Review: 'Crimson Peak' never stretches to scary heights
Mia Wasikowska's character (Edith Cushing) in "Crimson Peak" is a novice writer. The one thing everyone notices is that her latest work deals with ghosts.
She's quick to tell them that it's not a ghost story but a story with a ghost.
The same can be said of "Crimson Peak." The film is less about scares and more of a watered down version of "Downton Abbey" meets "Game of Thrones." The majority of the movie feels like the usual period piece about siblings who will go to any extreme to save their family home. Ghosts occasionally show up to point out clues.
More attention to the terror and less to the Victorian-style tale would have made the film far scarier.
Events: After a brief prologue that introduces the first ghost, the film settles into events that unfold at the end of the 19th century. The bookwormish Cushing becomes the target of affection for Sir Thomas Sharpe (Tom Hiddleston). The Englishman has come to America to convince Cushing's father that he should invest in an invention to extract red clay from the ground.
A tragic event pushes Cushing into Sharpe's arms and they wed. The new couple return to Sharpe's home, accompanied by his sister, Lucille (Jessica Chastain). Their home is actually a dilapidated mansion that sits on land deep in red clay. Leaves and snow drift down from the massive hole in the roof. The red clay is rotting the floor.
Cast: Hiddleston works because he looks like he could have stepped out of a Jane Austen novel. You could easily see him standing on the moors pining for a lost love.
Sadly, Wasikowska turns in such a milquetoast performance that there's little reason to fall in love with or care about her character. She's just annoying.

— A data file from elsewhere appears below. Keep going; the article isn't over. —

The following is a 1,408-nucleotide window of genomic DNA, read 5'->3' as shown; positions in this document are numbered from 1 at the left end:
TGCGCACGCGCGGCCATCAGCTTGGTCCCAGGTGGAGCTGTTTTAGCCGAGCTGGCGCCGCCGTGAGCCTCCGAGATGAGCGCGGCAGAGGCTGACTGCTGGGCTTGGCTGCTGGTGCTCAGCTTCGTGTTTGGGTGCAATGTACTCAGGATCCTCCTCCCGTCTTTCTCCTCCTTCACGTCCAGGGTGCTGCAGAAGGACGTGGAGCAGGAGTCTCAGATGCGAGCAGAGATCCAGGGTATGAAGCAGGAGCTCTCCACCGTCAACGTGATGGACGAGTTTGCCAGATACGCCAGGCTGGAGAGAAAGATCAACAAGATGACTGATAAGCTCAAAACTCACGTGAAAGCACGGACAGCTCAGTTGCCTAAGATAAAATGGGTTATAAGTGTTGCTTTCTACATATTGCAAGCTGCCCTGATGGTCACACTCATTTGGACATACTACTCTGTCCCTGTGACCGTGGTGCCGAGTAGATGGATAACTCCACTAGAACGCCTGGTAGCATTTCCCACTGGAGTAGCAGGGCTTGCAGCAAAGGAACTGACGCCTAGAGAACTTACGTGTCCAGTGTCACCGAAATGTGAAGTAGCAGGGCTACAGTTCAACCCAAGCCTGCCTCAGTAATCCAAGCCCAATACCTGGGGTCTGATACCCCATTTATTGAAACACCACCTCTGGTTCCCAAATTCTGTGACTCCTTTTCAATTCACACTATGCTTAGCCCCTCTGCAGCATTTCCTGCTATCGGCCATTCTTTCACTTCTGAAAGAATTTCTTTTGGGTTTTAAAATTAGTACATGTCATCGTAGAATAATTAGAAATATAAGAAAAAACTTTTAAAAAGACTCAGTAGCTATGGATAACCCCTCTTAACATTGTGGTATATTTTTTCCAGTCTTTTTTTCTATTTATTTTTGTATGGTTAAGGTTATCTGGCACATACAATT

Completing this strange trio is Chastain, whose performance isn't over-the-top enough to suggest the pure insanity of the character. That side begins to emerge when the film shifts to a more grotesque effort to get a reaction. It's too little and way too late.
Contrasts: "Crimson Peak" has a look that features nice contrasts between the bleakness of the countryside and the disheveled ornate look of the mansion. That same creativity is not used in the creation of the ghosts, with director Guillermo del Toro returning to the elongated creatures he's used in the past.
Advertising for the film suggests this is a nonstop ride into terror. It's actually a story where the twists are transparent and the surprises come at a snail's pace. The pacing is so slow that by the time a ghost does show up, it's more apt to wake the audience than scare them.
The film is being hyped as coming from the creative talent behind "Pan's Labyrinth" But it's been almost a decade since del Toro made that film. This time, his horror skills don't have the same edge or originality. That makes this a film that should have been called "Crimson Bleak" or "Crimson Weak."